On Oct. 24, 2008, the Wall Street Journal reported that the Bush Administration, over the opposition of many members of Congress, had ordered the Environmental Protection Agency to finalize the EGU Hourly Test Rule (“Rule”), which would have allowed power plants to upgrade the plants and extend their life spans without having to install more modern emission control equipment. The gist of the Rule, which was initially proposed in May 2007, was that the definition of the term “emission increase” as used in New Source Review regulations, would require both an increase in the hourly emissions rate and an increase in actual emission for the year. The current rule defines emission increase as an increase in actual emissions measured on an annual basis.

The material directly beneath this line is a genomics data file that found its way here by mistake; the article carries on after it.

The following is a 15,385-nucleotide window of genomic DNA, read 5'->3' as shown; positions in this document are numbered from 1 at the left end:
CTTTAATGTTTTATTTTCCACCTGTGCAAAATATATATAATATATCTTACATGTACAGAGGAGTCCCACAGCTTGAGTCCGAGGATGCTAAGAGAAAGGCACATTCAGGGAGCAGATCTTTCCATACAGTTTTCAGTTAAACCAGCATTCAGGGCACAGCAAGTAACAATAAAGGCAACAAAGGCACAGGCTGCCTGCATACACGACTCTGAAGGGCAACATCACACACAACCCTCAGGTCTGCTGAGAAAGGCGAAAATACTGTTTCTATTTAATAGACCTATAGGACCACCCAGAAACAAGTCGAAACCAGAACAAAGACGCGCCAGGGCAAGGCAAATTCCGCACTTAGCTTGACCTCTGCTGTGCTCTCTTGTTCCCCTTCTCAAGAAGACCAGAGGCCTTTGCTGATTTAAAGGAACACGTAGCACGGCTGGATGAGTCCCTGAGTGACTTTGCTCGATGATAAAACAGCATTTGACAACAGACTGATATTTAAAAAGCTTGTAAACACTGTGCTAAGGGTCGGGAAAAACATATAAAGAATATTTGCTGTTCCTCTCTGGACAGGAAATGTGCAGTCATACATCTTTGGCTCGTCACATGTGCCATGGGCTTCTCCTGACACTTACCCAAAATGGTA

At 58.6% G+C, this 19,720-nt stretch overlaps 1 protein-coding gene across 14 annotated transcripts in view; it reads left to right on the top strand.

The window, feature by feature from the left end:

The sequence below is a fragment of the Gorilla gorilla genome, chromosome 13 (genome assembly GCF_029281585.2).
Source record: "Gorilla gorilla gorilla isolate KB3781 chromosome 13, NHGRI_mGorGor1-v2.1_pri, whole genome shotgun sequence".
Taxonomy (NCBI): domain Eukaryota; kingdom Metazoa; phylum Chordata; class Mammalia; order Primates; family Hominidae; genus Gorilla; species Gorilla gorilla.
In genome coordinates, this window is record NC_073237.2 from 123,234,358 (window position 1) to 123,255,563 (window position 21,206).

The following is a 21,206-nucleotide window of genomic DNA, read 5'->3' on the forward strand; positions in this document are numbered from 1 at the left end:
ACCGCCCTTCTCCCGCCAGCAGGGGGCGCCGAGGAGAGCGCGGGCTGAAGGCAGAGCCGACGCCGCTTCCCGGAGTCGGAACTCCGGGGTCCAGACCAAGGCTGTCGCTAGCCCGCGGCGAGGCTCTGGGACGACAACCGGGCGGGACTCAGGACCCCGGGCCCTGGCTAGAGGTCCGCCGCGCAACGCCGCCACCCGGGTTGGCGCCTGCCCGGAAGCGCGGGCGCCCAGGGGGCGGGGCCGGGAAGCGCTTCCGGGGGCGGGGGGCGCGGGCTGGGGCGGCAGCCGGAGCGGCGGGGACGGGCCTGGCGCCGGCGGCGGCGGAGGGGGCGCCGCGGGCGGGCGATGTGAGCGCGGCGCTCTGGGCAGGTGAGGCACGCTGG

The Administration had based its support for the Rule on the anticipated emissions reductions that would result from the Clean Air Interstate Rule (CAIR). However, as we noted in a previous e flash, CAIR was vacated in its entirety July 111 by the Court of Appeals for the D.C. Circuit.  

The Journal reported that EPA had been asked to finalize the Rule by Nov. 1. However, the expected final version did not appear then, or at any time thereafter. Finally, Dec. 10, EPA announced that it would not finalize the Rule after all. Given the opposition of Congressional Democrats, the Rule is unlikely to be revived.